History of pain relief in hypnotherapy

Making pain “go away?” Really?


Find out what hundreds of former pain sufferers are discovering every day with Hypnotherapy

Do you think that hypnosis is just for quitting smoking, weight loss or stress reduction? Think again. Dealing with acute and chronic pain is one of the areas where hypnosis really shines. Every day Oregonians are walking away from the pain and discomfort they have been suffering from without surgery or addictive drugs. Modern hypnotherapy now offers clinical evidence that individual can be pain-free in an effortless and relaxed process.

Historically hypnosis is a very effective tool for managing chronic pain. James Esdaile, M.D., E.I.C.S, (1808–1859), a Scottish Army surgeon who served 20 years in India, performed more than 200 painless, surgical operations (including an 85-pound tumor resection) using only hypnosis, which, at that time was called “mesmeric anesthesia.” Dr. Esdaile took hours to put his patients into a state of trance so deep, there is thought to be no deeper level. Dave Elman, a noted figure in hypnotherapy, created a fast way of getting subjects to this profound state of hypnosis, in the 1960s. The “Esdaile State” allowed patients to reach a hypnotic state in 15 minutes or less. Because of Elman’s work, the once forgotten tool of hypnosis as an effective and drug-free pain management technique is available to patients today.

By the 19th century, hypnosis was being used in British hospitals for anesthesia. Yet, once chloroform was discovered, hypnotic anesthesia fell into oblivion, because it took more time to get certain patients into a pain-free condition than with the (then cheaper) use of chloroform. Thus, the positive effects of hypnotic anesthesia, such as less bleeding, faster wound healing and lower risk of infection, were also lost and forgotten. Lost to the convenience of drug-induced anesthesia.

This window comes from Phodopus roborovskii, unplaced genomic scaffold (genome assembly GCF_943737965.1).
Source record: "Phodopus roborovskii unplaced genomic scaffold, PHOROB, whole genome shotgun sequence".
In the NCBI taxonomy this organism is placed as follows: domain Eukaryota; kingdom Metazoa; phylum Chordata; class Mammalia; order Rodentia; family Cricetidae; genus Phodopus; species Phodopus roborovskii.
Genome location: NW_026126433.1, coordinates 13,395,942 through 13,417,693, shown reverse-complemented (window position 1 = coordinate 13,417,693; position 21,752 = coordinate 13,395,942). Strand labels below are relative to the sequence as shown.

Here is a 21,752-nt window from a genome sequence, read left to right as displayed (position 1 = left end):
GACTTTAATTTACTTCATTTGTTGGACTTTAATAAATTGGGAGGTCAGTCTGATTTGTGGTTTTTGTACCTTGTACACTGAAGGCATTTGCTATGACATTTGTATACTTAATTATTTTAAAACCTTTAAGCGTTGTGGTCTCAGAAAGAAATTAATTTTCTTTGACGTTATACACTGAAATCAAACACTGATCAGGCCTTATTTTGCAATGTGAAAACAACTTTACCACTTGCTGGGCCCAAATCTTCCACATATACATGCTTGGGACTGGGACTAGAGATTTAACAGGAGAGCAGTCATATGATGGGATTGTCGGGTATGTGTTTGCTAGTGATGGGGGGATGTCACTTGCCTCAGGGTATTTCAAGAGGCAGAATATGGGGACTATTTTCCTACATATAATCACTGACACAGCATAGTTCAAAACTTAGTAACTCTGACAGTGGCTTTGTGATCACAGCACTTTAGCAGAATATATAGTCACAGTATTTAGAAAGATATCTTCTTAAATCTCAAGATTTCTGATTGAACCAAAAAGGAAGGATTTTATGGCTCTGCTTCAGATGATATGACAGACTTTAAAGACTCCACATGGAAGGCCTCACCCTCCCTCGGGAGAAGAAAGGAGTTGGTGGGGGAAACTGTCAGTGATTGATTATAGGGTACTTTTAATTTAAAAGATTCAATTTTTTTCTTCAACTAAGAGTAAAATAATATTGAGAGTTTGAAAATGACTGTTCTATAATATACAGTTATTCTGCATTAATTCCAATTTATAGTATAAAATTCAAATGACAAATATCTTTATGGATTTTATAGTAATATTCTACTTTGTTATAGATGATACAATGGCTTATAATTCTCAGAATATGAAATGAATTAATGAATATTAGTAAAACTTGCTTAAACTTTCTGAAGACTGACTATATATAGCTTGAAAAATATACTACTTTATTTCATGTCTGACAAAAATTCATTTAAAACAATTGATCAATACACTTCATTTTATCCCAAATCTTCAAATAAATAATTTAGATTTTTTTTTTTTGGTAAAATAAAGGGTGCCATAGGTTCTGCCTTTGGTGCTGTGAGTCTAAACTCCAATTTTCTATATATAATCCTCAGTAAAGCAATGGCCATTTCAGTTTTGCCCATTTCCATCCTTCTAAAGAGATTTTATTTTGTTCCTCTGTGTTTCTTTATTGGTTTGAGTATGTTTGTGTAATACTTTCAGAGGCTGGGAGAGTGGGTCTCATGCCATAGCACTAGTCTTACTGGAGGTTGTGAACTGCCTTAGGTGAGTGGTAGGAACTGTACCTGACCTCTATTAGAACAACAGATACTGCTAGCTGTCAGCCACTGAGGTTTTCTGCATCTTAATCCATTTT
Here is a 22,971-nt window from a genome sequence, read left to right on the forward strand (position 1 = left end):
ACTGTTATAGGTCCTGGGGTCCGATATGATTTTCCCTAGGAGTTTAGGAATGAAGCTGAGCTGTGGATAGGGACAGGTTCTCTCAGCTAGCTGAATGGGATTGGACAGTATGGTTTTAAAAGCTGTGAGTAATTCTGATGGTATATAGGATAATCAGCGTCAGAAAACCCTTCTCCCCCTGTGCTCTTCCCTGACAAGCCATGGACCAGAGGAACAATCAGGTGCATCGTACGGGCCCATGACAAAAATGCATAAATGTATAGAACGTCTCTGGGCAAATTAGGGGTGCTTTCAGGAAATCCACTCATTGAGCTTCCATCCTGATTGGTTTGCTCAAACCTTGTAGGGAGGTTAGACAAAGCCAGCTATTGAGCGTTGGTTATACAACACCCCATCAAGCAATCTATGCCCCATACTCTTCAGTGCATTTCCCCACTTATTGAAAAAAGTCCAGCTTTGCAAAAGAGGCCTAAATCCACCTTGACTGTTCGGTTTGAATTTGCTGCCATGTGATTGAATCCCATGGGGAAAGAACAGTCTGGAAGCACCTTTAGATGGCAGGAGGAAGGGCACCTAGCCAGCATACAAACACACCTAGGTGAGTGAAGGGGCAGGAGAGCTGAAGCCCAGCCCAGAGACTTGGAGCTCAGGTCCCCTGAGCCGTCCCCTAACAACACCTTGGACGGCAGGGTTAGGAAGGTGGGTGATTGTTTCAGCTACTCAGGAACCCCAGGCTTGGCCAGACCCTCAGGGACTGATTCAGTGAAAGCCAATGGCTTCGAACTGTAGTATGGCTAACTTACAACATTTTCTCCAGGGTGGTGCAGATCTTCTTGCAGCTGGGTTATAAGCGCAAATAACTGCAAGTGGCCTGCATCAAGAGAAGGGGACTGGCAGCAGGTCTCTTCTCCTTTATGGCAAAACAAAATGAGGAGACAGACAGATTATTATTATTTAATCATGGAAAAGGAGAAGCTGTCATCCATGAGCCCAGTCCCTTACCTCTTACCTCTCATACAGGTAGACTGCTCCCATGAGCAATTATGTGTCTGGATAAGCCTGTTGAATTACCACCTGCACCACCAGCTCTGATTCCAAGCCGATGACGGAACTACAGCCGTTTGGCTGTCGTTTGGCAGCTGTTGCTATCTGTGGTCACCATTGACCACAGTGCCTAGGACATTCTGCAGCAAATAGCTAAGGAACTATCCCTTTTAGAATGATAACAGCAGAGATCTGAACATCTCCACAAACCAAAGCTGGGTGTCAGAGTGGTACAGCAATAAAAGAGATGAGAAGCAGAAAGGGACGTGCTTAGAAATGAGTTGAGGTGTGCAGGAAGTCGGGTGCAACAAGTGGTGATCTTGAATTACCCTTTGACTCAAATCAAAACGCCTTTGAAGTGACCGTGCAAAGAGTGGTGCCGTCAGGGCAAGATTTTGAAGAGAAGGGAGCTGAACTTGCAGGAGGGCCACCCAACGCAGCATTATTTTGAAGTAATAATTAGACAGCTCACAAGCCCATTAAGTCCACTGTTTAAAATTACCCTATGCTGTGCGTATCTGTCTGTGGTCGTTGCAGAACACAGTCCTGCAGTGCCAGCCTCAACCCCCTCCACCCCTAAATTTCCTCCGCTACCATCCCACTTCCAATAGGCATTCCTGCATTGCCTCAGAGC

Pain management through hypnosis in the 21st century

Today, thousands of practitioners are treating pain sufferers worldwide successfully, using hypnotherapy for managing, and sometimes even eliminating conditions including:

  • Lower back pain
  • Fibromyalgia
  • Complications presenting from lupus
  • Irritable bowel syndrome
  • Allergies
  • And for speeding recovery time to earlier accidents or surgical interventions

Hypnosis, fast and cost-effective is growing in popularity. The incredible therapeutic value for pain management is just now becoming recognized as a noninvasive treatment for a variety of illnesses, especially pain and discomfort.

Hypnotherapy – a respite from the storm – the opioid addiction epidemic

 The National Institute on Drug Abuse, (NIDA) reports that 115 Americans die every day from opioids. We are witnessing the terrible, devastating and unnecessary epidemic of opioid addiction. The drugs that were prescribed for the treatment of acute pain (like a broken wrist or surgery) are not effective for treating any pain lasting longer than the healing period. That is the difference between acute pain, and the lingering longer-term pain called chronic pain. Opioids do not help with chronic pain, and their continued use simply compounds the highly addictive nature of opioids. Hypnotherapy can help a sufferer learn to manage persistent pain and address the elements of the addiction itself.